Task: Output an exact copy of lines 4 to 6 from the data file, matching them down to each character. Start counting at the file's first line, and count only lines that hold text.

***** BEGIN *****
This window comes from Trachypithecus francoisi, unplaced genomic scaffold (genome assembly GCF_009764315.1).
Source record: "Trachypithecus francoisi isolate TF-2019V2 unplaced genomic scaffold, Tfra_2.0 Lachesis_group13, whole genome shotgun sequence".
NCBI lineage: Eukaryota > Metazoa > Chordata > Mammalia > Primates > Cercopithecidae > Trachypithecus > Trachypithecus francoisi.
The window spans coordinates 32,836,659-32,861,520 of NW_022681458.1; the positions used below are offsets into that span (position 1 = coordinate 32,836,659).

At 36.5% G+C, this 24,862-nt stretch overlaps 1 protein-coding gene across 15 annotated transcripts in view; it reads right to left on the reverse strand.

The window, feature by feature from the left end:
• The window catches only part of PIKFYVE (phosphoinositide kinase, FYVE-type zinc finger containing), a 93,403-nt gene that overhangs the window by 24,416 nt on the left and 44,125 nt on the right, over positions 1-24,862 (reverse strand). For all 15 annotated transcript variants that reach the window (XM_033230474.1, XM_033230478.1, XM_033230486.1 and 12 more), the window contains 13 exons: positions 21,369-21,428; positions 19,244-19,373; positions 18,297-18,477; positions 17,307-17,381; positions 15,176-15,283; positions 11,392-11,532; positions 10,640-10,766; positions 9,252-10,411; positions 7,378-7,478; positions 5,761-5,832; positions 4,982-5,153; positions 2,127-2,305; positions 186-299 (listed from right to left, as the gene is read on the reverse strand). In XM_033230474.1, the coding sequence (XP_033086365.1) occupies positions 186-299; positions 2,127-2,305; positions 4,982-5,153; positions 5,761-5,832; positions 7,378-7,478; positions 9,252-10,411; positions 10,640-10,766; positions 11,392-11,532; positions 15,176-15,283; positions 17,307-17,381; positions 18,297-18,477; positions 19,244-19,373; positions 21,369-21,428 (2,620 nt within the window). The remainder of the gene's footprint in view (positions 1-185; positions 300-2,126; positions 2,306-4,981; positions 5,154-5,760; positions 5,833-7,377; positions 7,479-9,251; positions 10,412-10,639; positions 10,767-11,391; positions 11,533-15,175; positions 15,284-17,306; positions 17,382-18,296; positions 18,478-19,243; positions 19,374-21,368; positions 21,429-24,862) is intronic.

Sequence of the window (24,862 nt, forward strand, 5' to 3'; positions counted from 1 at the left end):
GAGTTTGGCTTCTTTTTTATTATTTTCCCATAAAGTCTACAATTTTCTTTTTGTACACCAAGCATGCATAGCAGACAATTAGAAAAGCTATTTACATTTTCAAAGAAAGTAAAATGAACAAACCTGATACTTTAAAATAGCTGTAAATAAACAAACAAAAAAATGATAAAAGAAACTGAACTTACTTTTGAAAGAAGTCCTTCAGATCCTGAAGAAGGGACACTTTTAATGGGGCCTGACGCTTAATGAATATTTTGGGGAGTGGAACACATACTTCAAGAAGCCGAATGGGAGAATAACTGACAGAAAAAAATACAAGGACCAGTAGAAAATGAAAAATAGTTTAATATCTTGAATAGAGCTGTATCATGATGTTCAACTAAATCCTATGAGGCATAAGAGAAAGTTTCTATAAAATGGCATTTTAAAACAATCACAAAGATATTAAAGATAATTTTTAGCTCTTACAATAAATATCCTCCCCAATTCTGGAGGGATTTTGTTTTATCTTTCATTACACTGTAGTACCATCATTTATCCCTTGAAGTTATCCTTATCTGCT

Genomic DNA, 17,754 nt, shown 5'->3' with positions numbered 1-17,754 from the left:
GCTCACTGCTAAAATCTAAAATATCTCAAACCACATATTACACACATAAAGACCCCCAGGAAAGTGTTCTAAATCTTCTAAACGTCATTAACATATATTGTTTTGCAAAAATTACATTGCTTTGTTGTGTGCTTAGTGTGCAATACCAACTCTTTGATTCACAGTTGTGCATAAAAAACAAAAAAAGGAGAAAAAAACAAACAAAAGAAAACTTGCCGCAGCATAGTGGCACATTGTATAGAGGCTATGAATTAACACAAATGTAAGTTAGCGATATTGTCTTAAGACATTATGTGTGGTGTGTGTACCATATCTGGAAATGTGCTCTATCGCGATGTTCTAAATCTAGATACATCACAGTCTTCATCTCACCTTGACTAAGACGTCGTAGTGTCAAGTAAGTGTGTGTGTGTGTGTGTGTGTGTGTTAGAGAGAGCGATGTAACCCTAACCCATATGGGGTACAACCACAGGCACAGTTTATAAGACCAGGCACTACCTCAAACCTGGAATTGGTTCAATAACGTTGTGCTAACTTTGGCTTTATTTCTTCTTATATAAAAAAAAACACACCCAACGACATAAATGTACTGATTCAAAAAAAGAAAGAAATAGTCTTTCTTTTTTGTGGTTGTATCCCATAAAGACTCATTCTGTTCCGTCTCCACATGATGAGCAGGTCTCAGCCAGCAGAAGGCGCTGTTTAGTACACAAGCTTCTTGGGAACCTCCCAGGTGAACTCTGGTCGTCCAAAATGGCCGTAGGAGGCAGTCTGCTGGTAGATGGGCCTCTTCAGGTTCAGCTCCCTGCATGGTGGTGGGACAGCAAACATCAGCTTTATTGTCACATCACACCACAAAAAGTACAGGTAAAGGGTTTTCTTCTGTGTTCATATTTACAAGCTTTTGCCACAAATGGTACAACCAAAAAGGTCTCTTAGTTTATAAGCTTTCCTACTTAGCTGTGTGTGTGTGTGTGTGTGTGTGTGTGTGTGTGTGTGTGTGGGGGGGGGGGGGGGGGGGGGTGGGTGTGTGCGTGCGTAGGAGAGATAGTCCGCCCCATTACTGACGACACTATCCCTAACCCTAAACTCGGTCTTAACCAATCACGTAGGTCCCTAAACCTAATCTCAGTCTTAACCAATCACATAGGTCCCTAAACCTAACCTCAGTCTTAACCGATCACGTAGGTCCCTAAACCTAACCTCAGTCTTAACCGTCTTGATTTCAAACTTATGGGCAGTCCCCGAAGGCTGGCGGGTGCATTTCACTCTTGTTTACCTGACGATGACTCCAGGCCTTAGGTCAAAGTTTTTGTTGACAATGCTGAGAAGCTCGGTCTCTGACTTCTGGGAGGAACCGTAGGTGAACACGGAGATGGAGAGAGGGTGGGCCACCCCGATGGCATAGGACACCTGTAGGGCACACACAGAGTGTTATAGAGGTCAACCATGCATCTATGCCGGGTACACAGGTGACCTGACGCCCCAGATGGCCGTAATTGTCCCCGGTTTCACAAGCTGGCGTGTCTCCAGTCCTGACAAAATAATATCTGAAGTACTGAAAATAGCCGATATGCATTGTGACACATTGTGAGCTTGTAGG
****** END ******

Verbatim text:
The window spans coordinates 32,836,659-32,861,520 of NW_022681458.1; the positions used below are offsets into that span (position 1 = coordinate 32,836,659).

At 36.5% G+C, this 24,862-nt stretch overlaps 1 protein-coding gene across 15 annotated transcripts in view; it reads right to left on the reverse strand.

The window, feature by feature from the left end: